BBC offices in Delhi and Mumbai were raided by the Income Tax Department on the 14th of February, which continued for 3 whole days and ending on the 16th of February. According to BBC, journalists during the survey were not allowed to work several hours and as a result, their work got hampered. BBC Hindi had even reported that officials had misbehaved with the reporters and even were prohibited from writing about the ongoing raid. The Income tax department, however, has contested this statement by saying that the operation had been conducted by them in a manner which would still facilitate the day-to-day work that the journalists had to do.
A raid on the offices had been commenced by the Income Tax Department after the Ministry of Finances accused the Indian offices of the BBC of tax evasion.
Why did this raid on the BBC offices take place?
The raid took place just weeks after the rather controversial documentary on PM Narendra Modi was released.
Though the government was successful in banning the release of this documentary in India using multiple emergency laws, the documentary had a worldwide release which went against the likes of the Government of India.
The documentary focuses mainly on the Gujarat riots of 2002 and the role Narendra Modi, the then chief minister played in the Hindu-Muslim riots, which ripped apart the state and resulted in the death of about 1,000 people, mostly Muslims.
For years, allegations surrounding Modi’s negative influence on these riots have been piling up. This documentary had also revealed a British government document that held Modi directly responsible for the riots and not prohibiting the killing of innocent Muslims and even stated that the riots had ‘all the hallmarks of genocide’.
Students protested the banning of this documentary, and especially the curbing of free speech, by screening the documentary across universities, which led to many being detained by the police.
This is the first time that the Indian government has targeted an international media organisation. However, this is not the first time that the Modi government has intentionally curbed media that has tried to criticise the BJP government. Many Indian journalists and news organisations have faced intense harassment and scrutiny in the process of publishing such works since the BJP government came into power in 2014.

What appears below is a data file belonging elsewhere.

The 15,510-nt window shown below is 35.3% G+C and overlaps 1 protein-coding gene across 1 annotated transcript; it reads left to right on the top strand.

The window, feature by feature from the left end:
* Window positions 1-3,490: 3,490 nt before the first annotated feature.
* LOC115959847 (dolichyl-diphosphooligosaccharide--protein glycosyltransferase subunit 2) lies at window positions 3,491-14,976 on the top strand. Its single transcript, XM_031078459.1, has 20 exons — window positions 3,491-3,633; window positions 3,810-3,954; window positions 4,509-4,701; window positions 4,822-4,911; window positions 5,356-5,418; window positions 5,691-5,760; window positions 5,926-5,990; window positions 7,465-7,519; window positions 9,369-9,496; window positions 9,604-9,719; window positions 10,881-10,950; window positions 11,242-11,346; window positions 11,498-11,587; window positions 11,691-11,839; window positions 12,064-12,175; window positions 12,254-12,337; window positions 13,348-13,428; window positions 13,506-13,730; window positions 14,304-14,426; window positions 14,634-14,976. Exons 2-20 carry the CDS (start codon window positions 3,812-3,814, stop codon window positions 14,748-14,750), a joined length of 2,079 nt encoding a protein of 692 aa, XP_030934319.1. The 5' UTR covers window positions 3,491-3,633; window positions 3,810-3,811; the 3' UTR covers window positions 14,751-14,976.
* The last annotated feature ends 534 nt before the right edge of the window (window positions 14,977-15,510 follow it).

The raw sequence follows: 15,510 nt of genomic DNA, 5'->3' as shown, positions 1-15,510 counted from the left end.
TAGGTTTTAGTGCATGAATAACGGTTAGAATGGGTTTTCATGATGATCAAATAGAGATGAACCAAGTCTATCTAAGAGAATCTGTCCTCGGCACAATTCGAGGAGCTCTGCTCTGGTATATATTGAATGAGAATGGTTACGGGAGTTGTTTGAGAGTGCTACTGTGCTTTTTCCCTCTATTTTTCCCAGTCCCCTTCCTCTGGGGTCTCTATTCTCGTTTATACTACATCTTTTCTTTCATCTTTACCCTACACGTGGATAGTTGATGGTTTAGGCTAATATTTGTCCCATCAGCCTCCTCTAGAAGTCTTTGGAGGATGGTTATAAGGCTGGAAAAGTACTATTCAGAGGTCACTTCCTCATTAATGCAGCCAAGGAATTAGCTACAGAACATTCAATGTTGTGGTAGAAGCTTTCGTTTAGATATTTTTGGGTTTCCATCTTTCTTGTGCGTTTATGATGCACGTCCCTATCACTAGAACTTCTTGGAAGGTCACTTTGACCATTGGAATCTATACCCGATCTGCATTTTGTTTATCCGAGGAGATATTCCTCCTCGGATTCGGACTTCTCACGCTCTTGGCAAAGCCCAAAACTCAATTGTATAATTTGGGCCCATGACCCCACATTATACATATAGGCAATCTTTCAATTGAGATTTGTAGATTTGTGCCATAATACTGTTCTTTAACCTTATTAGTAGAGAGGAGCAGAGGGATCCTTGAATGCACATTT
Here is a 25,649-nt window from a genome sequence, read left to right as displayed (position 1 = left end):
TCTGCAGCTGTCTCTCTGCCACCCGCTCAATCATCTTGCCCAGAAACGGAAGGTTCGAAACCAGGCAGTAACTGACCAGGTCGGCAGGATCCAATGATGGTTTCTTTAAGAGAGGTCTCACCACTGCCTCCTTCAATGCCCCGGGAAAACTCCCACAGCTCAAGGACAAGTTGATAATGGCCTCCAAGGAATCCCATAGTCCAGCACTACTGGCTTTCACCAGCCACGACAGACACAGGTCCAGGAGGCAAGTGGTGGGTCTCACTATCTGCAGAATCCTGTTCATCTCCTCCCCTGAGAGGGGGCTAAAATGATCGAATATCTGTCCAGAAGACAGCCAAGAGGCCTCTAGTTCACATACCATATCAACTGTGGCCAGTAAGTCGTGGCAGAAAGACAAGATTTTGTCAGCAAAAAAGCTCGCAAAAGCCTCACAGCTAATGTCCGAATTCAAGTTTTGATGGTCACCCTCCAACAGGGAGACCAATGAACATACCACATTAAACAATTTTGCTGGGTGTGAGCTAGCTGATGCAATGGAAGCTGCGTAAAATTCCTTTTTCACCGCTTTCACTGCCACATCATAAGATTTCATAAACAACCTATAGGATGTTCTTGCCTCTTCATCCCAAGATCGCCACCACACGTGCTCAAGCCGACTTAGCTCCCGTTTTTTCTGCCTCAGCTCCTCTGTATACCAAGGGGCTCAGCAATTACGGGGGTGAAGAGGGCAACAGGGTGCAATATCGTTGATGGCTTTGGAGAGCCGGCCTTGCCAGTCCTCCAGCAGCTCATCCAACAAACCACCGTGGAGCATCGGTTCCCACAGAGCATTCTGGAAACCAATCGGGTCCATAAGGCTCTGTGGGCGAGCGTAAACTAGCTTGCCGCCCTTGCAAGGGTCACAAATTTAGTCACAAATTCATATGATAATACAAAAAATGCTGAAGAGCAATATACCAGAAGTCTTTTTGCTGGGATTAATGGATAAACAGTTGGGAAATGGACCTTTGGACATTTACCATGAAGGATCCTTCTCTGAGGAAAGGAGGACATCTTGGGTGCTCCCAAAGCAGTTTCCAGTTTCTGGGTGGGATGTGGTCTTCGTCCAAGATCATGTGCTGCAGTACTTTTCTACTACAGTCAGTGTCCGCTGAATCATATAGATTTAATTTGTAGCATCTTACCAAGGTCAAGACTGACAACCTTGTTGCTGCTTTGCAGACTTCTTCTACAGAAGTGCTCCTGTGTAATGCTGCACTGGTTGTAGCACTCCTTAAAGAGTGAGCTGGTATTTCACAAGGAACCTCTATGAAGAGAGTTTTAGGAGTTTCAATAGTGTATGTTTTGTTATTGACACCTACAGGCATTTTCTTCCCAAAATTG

Even at the start and during the pandemic, many efforts were made by the government to shun the journalists and media outlets from reporting the urgency and the extent of the virus, thus curbing the freedom of speech in even such dire situations where the people needed to know the graveness of the situation. Events like this lead to India dropping down 10 places, securing the 150th ranking out of 180 in the World Press Freedom Index, the lowest ranking India has ever gotten.
According to the Editor’s Guild of India, this event marks the continuation of the trend of the government using the tools at their disposal to intimidate and eventually shun the press from publishing or criticising the current government or its policies. According to many journalists across the country, this is a pattern of silencing and creating a pseudo ‘echo-chamber’ that has been omnipresent since the inception of the BJP government at the center.
As a result, the media landscape of India mostly consists of cheerleaders of the government who have a singular point of view or of journalists who live in fear of being prosecuted for expressing their opinions. Even local vernacular presses have not been spared from the scrutiny of the central government.
The one by-product of this raid is that the unfair handling of the press by the central government has been brought to the purview of the world. Thus, now international publications like The Guardian and The New York Times are also speaking against the government for the unfair manner in which journalists and media organisations are handled in this country.